University of California, Berkeley
Advisor / Instructor: Neyran Turan, Renee Chow
The thesis focuses on the post-war social housing in Beijing built in 1961 as one of the only two existing classic communist buildings in China and the initial prototype of the residential development in China from the 50s to 90s. Instead of demolishing, the thesis aims to reuse the physical prototype and build another layer in and out of the existing structure as a building stock. The design intervention to the original building facade and layout aims to achieve interior urbanism that creates more collective space and keeps a balance between public and privacy. And it is a reflection of the task of future architects who are going to face an overbuilt world. Instead of keeping demolishing and building, reusing existing structures can be a new strategy to thrive the profession and the world.
The thesis is a design research about adaptive reuse, which a layer of building stock outside the existing architecture is proposed as a new way of building in the future. And collectivity, which a transformation of interior collective space from a corridor to an urban fabric is applied to improve the experience of collectivity.
The site is called Fu Sui Jing Building, or the Socialist Building. It is one of the only two existing post-war collective residential mansions in China. Built in the heart of the western district old town in Beijing, it was the political representative and experiment of the Great Leap Revolution showing an example of people living together as a producing community.
Big collective dining hall on the podium was the spirit of this type of collective living that controlled the schedule and belongings of everyone on the same page. Tiny shareable kitchens, grocery store, barber shop, kindergarten were distributed on different floors that formed the whole building as a self served interior city.
However, the collective dining hall and other services were all abandoned after running for only a few months because of the end of the social revolution. The interior city stopped working and failed, in the past decade the residents left it because of the poor living condition.
The raising and failure of collective building is not a local case but a global problem. In the 1930s Narkomfin Building was developed based on the theories of OSA group in Moscow, in the 50s Pruitt Igoe was built in St. Louis in the US and Unite d’Habitation was designed by Le Corbusier and built in France and Germany, in the 60s 530 dwellings were built in the city of grand park in Bordeaux in France, which was well known to most after being renovated by Vassal & Lacaton, in the 70s Pruitt Igoe was demolished and Robin Hood Gardens was realized in London by Alison and Peter Smithson as the representative of CIAM and anti-CIAM, in 2017 it wad demolished and both 530 Dwellings and Narkomfin Building were reborn in two different approaches.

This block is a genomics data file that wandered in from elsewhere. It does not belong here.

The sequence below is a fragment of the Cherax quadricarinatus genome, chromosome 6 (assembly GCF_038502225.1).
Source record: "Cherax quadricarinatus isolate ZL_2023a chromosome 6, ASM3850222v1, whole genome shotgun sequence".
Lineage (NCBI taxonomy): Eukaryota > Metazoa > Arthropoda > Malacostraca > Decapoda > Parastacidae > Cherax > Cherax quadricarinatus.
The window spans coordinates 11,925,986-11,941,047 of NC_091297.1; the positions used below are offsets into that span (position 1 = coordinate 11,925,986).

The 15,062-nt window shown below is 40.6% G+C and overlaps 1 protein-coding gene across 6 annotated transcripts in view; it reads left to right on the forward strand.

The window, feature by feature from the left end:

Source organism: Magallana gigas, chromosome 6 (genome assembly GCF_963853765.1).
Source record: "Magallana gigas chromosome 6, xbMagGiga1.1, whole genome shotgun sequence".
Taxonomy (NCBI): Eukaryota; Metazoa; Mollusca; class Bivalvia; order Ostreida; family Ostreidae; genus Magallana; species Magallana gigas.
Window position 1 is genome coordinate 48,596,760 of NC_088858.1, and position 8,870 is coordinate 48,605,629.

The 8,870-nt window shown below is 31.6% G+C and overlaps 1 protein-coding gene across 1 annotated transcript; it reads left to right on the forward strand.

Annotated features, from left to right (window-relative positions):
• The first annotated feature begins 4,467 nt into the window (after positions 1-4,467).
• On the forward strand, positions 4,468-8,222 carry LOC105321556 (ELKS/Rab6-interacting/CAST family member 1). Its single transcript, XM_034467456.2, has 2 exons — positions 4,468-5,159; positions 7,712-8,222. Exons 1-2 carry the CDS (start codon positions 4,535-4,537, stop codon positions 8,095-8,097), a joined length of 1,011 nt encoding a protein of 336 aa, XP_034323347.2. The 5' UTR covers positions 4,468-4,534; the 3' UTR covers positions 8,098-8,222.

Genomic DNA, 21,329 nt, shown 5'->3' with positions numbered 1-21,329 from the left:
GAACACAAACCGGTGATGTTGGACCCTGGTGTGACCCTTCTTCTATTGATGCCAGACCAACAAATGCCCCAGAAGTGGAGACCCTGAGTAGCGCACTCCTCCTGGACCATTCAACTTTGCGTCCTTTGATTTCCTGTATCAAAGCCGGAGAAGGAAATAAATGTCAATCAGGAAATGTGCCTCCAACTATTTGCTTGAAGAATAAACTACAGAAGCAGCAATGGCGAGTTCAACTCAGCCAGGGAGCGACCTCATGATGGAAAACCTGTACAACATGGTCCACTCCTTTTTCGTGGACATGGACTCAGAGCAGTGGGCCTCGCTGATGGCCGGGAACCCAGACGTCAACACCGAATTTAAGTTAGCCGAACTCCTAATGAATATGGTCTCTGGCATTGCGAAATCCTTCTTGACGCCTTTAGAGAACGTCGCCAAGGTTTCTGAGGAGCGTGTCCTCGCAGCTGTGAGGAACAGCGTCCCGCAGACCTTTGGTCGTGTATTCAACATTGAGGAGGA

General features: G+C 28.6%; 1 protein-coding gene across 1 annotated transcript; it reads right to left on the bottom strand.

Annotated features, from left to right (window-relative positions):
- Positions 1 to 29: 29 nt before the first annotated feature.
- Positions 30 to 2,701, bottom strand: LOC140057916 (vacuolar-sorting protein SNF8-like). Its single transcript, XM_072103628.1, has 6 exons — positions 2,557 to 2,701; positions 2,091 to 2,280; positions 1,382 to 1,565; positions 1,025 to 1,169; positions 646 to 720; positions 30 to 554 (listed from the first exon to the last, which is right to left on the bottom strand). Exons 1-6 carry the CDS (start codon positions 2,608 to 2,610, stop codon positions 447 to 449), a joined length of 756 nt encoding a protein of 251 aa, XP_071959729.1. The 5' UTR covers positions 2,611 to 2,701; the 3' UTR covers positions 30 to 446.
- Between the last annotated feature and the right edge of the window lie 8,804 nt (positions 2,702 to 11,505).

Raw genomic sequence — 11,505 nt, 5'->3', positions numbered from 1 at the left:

The failure of Pruitt Igoe was argued due to its lack of maintenance, racial segregation and poor community. The failure of Robin Hood Gardens was explained because the street in the sky brought crime and danger to the residents. But the deepest reason for both the failure is because they are demolished.
Narkomfin is restored in quite good condition as a new apartment without trace of its intentional value. 530 Dwellings focus on the individuality of the residents. Collectivity is whipped out. From the process of residential building development in China we see the same tendency. As Jan Gehl wrote in <Life between buildings Using Public Space>, we are forming the ‘nothing happens’ space around our homes.
So what can be the new collectivity? The street where people encounter, approach and gather. Introducing the urban fabric to the interior is going to create another collectivity that would work.
So here comes the design proposal, the linear collective corridor will be replaced by an interior urban fabric and all units will be redefined as residential blocks.
The existing architecture will be kept. Vernacular building stock outside the elevation will create a 3D facade that redefine the existing facade to a boundary between public, collective and private spaces. The new elevation will be a city view of layers of materiality, activity, collectivity and individuality.
Four levels of collective living are tested on the plan and each of them forms their own group to keep their privacy and security.
The 1st is a group of 8 bedrooms with two collective living room, two collective kitchen and one dining room. Here the collective space is linear like streets surrounding the units. Among the streets there are notions like a library. When you open your door you won’t expect an empty corridor anymore, instead your beloved neighbor could be laying and reading by a corner.
The 2nd is a group of up to 9 bedrooms with two kitchens. Here it is flexible to transform between private units and collective spaces in both area and dimension. The boundary of occupation is free and organic. The 3rd are three groups having collective space surrounding them. During daytime they share everything collective based on individual’s will and at night it is operable to lock some doors to form their own private space. The collective spaces are alleys and the walls are like urban facades by the sides of the streets.
The last is a circle of five groups of ten bedrooms sharing both private space and collective space. The interior facade is used to define their groups and collective space can be used as playground, study room, dining, etc.
The thesis developed a new way dealing with adaptive reuse as building stock and a new collectivity as interior urbanism.